Now, you can go ahead and explain why so many people, who don't use algae as an export method, get hair algae, and so many other algaes, growing in their displays.
I read a whole lot of threads on various forums, and the only people that suggest algae migration happens, and "happens a lot" are typically people who have never used algae filtration, but have a suspicious agenda against using it.
I have used many different types of algae filtration. I live in Florida where caulerpa, and many other algae grow naturally. I'm 52 years old and I've been in this hobby for more than 30 years. I've studied nature and how she works my whole life. Which is what attracted me to this hobby in the first place. I have no "suspicious agenda" against using algae filtration. In fact I've done it many many times, in many different ways, and with many different species. After decades of studying and working with it, I understand what it can, and can not, do. I apply no magical or mythological abilities to it.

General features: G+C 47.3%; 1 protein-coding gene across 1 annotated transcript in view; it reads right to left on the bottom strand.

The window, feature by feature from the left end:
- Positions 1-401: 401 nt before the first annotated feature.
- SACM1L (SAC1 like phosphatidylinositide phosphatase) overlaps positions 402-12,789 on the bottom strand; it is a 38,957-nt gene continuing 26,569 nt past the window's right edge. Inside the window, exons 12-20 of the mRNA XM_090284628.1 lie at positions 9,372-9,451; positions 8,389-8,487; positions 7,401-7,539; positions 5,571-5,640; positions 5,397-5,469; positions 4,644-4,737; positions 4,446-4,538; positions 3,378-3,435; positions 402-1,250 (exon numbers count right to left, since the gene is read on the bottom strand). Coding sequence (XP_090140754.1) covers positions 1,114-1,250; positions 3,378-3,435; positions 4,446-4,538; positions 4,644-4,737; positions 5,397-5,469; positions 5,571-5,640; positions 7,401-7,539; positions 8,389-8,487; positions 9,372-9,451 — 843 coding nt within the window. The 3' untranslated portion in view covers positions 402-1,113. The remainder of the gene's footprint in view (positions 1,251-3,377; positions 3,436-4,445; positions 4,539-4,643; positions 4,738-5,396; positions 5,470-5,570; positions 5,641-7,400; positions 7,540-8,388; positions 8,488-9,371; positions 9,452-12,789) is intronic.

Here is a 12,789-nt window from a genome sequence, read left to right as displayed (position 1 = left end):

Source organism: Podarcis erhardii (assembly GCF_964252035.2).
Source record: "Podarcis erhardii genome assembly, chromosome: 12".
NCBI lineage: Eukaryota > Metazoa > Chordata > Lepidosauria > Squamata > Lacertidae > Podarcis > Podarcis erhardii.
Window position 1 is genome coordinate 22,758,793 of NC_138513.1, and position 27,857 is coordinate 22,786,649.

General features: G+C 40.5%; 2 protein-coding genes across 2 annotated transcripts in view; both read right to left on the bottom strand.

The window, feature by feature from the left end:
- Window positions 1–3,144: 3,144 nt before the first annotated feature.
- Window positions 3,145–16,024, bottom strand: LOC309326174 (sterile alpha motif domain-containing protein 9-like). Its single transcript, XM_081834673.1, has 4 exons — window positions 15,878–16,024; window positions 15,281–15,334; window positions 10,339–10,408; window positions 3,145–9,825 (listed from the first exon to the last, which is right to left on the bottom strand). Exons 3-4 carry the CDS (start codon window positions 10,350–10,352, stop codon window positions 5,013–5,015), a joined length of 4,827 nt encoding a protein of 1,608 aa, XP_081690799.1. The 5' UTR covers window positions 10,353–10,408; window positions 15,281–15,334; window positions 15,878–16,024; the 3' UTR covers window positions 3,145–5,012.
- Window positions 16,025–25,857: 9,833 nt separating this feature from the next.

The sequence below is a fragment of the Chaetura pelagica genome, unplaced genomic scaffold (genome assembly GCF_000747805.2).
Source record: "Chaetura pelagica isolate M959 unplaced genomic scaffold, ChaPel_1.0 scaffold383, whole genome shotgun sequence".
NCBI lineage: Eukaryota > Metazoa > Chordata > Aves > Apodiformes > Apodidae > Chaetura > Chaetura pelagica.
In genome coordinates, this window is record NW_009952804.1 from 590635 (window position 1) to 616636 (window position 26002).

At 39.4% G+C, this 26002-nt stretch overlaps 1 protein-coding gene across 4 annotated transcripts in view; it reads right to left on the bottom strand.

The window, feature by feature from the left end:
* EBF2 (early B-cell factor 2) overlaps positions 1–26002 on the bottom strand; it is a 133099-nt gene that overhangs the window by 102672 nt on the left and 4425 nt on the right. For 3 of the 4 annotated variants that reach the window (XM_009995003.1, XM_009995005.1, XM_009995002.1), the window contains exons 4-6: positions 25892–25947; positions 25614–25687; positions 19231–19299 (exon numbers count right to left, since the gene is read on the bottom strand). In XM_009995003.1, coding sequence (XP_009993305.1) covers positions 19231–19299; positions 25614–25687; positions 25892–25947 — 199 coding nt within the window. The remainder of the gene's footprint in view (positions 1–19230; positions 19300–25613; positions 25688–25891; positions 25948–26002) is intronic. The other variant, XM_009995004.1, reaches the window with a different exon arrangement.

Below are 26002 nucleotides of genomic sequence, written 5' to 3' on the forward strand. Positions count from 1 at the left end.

So....... From what you're saying, you understanding that algae growing in a "refugium" and on chaeto, has no problem migrating from there to the display tank. You have no problem with the concept of algae migrating from the display to a device you call an ATS. But, for some unknown reason, you believe that any algae growing on this magical ATS loses it's evolutionary advantage and can no longer spread to other areas of the system. It can spread from place to place, all over the system, but the second it starts growing in an ATS, that's no longer possible??? There is no scientific or logical explanation to justify such a belief.


Quote: